MP calls for probe after pensions hit in fuel row

Lisa Nandy MP
Lisa Nandy MP

WIGAN’S public-sector workers have seen their pensions slashed in value due to their fund’s investment in fossil fuels, campaigners claim.

Manchester Friends of the Earth say the Greater Manchester Pension Fund (GMPF), which manages the retirement money for the borough’s public-sector employees, has lost around £148m in 18 months through its investments in coal mining.

The green group says share prices in non-renewable companies have tumbled due to greater awareness of climate change and accused the fund of putting workers’ pensions at risk.

Wigan MP and shadow secretary for climate change and energy Lisa Nandy has now also called for further investment in cleaner energy solutions.

Ms Nandy said: “The Government has pulled the rug out from clean energy technologies like wind and solar and now ministers have confirmed plans to privatise the Green Investment Bank, casting further doubt on their commitment to renewable energy.

“This failure to support the clean energy sector damages the confidence of investors like the Greater Manchester Pension Fund and leaves Britain trailing in the race for high-skilled jobs in this important industry.”

Environmental campaigners say investors including celebrities and sovereign wealth funds have been withdrawing trillions of dollars from fossil fuel companies.

Bank of England governor Mark Carney also warned of potential huge losses from share price falls if reserves of coal, oil and gas cannot be burned in order to tackle the effects of climate change and become “stranded” in the ground.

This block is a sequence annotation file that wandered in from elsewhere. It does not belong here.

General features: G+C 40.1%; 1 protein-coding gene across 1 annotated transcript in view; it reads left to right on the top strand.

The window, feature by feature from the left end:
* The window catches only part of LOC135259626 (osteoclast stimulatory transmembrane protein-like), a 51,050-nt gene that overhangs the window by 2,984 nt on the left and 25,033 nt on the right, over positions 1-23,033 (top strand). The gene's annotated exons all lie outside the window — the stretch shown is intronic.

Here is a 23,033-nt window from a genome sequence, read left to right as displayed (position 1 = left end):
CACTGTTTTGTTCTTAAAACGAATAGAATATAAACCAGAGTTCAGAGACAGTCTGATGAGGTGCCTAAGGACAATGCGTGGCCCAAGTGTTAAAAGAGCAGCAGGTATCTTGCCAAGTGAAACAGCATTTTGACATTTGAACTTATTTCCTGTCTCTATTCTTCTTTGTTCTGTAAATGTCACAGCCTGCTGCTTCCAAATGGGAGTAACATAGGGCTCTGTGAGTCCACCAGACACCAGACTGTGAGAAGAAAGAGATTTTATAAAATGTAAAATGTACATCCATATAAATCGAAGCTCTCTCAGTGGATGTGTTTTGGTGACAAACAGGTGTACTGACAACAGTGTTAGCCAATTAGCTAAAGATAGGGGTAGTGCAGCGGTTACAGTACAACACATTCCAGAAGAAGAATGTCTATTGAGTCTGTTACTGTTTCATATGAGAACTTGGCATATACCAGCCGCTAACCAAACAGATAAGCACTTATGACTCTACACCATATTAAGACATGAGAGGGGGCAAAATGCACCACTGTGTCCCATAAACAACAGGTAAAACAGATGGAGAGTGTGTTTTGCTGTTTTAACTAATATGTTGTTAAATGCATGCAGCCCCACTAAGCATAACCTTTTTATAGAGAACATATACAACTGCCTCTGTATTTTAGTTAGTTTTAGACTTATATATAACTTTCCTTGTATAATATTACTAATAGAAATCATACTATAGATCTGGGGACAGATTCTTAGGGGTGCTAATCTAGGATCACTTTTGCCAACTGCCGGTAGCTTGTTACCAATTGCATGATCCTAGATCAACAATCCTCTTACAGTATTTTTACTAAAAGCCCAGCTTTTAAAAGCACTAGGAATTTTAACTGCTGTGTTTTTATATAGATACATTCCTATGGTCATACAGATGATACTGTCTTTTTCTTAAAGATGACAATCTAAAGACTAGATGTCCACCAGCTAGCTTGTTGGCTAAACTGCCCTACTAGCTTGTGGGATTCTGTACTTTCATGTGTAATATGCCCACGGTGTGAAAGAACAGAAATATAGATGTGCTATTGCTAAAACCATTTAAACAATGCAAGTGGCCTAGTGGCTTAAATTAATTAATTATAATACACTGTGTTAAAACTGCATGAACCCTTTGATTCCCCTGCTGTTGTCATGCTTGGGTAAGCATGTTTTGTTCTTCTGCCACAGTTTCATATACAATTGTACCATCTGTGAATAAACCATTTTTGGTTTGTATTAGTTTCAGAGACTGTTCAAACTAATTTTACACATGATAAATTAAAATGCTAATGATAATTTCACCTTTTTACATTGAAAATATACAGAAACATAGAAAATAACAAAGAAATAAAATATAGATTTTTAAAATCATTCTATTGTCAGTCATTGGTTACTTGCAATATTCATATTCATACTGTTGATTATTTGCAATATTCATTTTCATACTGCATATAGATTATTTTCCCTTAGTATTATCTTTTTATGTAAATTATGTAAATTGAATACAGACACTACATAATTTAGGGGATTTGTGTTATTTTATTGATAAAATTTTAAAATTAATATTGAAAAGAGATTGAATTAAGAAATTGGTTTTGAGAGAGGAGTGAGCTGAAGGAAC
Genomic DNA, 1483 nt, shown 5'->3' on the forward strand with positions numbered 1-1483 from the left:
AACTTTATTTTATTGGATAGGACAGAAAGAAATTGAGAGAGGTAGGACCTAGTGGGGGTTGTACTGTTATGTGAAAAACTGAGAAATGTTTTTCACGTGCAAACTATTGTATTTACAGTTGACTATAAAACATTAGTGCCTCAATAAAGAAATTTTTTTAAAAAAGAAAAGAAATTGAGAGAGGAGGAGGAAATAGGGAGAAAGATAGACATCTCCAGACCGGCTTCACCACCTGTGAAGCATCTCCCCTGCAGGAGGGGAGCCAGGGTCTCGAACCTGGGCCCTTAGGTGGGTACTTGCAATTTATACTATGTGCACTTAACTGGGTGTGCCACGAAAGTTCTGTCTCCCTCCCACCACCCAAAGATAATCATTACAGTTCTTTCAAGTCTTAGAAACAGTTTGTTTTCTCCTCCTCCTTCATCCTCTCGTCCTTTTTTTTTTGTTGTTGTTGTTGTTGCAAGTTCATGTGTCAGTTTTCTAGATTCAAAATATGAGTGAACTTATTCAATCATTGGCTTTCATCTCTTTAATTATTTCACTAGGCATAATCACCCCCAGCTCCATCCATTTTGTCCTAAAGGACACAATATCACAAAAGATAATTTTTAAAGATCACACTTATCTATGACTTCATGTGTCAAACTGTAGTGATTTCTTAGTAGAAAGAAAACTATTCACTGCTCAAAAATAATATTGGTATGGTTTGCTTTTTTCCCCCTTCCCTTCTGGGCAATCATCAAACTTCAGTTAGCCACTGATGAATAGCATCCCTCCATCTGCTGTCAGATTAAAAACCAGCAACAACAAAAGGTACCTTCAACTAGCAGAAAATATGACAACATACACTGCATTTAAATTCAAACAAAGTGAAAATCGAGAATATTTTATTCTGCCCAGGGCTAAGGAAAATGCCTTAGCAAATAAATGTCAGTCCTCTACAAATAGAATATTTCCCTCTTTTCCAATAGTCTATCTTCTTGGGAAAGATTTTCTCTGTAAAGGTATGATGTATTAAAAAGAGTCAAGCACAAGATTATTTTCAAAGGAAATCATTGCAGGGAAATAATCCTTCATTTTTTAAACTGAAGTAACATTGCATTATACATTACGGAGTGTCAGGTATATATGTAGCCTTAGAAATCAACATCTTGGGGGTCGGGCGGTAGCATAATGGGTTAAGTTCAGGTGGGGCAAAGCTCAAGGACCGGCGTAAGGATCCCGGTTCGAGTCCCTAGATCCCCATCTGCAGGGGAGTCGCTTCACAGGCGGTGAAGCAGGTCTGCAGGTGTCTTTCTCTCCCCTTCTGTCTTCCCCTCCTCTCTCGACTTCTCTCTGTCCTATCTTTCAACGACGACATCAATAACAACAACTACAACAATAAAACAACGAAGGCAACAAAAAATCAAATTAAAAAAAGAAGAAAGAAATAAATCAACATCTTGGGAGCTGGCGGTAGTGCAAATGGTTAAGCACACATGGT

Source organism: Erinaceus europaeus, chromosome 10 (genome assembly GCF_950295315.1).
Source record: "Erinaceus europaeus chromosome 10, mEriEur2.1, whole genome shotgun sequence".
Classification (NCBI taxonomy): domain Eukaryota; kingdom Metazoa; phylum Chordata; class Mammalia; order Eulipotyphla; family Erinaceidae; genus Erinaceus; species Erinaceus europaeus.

However, the fund has now issued a long statement reassuring employees protecting their pension promises was its top priority and it engaged in regular debates about the ethical issues related to the investments.

It also said it did not intend to fully divest from fossil fuels but was also looking to put more money into greener, more renewable energy solutions.

A spokesman said: “The fund’s management panel takes its responsibilities very seriously in looking after the pension promises of more than 340,000 members.

“It is critical we assess all financial risks to the fund, including those posed by fossil fuels. The issues relating to investing in companies that generate a significant proportion of their sales and profits from fossil fuels are exceptionally complex.

“The fund does consider environmental risks when choosing its investments. In terms of the fund’s general approach to ethical investing, the investment management of the fund’s portfolios of company shares and bonds is delegated to a small number of external professional fund managers, who consider environmental risks as part of performing their role.

“There are no plans to disinvest from fossil fuel companies in the medium term. The fund also has investments in renewable energy and it is increasing its exposure to such investments, some of which have a North West focus.”

Residents can sign a petition calling for divestment by visiting